Mrs May herself, and her Unionist allies, Labour and the Lib Dems, are suggesting that a referendum might be possible after Britain has left the EU, when the UK’s future trading status has become clearer, and therefore, supposedly, the Scottish people would have a clearer choice.
But this misses the point that Scotland will have had no effective say in the process, or its outcome, and its international position, in terms of trade, and its whole field of policy, will have been fundamentally and irreversibly altered, and with it, the prospectus for making its own future.
Between now and then lie the fraught negotiations themselves, and the excluded Scots delegation will be taking every opportunity to point out terms agreed which sell Scotland short, and, most regrettably, these are likely to be many. The very least Scotland will want is to be part of EFTA (the European Free Trade Association).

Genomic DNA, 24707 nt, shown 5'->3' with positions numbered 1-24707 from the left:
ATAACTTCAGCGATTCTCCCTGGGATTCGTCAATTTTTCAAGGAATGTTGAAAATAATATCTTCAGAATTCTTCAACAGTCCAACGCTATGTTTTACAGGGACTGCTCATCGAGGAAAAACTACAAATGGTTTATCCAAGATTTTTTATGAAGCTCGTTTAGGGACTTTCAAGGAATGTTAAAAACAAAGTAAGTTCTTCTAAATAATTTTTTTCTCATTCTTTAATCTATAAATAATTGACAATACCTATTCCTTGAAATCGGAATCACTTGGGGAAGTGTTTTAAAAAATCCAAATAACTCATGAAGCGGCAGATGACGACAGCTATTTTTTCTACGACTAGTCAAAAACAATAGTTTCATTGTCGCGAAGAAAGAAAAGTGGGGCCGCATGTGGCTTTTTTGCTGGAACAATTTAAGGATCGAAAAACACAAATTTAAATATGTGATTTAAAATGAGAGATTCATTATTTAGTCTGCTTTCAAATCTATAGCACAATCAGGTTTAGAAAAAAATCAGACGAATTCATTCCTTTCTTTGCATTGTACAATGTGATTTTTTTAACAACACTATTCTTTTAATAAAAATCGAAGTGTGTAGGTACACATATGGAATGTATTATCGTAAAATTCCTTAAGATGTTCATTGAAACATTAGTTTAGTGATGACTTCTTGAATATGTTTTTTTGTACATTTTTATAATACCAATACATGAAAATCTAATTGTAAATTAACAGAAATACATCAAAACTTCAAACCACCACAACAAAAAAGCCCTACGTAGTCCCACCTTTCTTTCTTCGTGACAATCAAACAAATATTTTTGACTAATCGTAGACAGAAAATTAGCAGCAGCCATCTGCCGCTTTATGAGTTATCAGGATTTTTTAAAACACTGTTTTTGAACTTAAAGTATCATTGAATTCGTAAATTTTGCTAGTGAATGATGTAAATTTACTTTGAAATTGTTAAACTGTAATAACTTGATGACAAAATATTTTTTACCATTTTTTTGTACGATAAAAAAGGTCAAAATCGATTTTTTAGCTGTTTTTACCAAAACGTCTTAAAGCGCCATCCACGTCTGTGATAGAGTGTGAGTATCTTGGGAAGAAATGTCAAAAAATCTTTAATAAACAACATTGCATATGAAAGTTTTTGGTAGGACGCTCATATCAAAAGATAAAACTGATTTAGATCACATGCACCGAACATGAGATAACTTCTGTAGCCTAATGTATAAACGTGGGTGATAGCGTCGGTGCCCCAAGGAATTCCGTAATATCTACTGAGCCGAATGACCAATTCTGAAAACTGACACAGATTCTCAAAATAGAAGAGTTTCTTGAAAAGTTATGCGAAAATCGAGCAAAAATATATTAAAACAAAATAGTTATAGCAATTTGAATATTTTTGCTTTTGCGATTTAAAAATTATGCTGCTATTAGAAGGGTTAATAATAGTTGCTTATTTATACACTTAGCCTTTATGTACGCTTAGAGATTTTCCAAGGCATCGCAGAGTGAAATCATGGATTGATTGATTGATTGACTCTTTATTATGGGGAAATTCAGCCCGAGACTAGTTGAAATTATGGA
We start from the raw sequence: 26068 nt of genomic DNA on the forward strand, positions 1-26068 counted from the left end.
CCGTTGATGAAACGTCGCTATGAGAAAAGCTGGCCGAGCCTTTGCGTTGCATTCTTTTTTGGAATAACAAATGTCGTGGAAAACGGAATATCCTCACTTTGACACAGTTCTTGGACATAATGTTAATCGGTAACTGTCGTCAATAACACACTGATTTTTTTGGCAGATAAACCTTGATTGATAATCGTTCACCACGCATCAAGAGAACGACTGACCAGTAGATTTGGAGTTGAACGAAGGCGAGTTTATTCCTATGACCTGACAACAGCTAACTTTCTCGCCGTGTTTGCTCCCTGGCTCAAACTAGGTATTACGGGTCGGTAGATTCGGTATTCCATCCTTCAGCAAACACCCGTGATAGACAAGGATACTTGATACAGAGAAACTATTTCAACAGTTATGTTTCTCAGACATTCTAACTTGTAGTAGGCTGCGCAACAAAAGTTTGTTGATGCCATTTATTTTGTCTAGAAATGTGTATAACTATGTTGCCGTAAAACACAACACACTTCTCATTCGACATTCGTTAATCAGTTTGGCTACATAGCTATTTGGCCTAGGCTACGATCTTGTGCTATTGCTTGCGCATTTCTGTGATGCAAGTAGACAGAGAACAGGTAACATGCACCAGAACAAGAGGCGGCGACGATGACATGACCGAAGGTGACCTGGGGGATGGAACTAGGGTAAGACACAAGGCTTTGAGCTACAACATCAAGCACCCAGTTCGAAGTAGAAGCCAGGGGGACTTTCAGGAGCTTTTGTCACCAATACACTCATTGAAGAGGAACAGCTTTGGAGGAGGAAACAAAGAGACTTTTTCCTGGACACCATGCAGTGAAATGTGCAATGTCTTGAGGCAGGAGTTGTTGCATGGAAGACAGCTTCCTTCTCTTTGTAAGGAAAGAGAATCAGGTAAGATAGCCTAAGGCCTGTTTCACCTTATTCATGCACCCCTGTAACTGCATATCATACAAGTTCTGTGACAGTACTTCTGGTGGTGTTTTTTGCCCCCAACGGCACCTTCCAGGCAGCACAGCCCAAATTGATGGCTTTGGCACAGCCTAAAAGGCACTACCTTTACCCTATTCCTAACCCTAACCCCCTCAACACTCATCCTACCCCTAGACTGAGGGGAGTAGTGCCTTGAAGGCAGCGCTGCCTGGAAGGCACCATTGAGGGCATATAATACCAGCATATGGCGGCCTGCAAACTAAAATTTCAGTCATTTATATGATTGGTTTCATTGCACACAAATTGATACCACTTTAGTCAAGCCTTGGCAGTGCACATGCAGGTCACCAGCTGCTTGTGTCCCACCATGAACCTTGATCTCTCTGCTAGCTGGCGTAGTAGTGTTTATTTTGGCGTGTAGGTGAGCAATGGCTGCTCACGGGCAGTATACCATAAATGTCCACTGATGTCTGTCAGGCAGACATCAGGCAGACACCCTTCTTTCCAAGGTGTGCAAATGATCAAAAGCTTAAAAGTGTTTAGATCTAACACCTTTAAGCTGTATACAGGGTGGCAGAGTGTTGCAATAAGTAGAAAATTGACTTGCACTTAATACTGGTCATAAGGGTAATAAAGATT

An early indication of the popular will on ScotRef can be expected in the local government elections in May, in which the SNP are already expected to make gains. The Tories hope to do so also, as the foremost champions of the Union. Scottish Labour has imploded, and may lose its chief heartland, Glasgow. London Labour’s craven capitulation to the triggering of the Article 50 withdrawal process has floored them, while leader Jeremy Corbyn’s “absolutely fine” agreement to a second indy poll has left the Scottish Labour No supporters spluttering furiously. The Lib Dem’s love of the wonderful UK has invited deserved derision.
In one sense the focus in the municipal polls on the national crisis could be unfortunate, because the powers of local councils, particularly in the field of housing, are themselves an important issue. But from the wider vantage point, the reported sharp increase in Scots registering to vote in all elections, is nothing but positive. Particularly welcome is the marked increase in registration of 16 to 17 year olds. The latest civic survey shows that a big majority of young Scots already support independence.
If Mrs May imagines her obdurate intransigence marks the end of the matter, then to paraphrase the words of our anthem, Flower of Scotland, she needs to be “sent hameward tae think again”.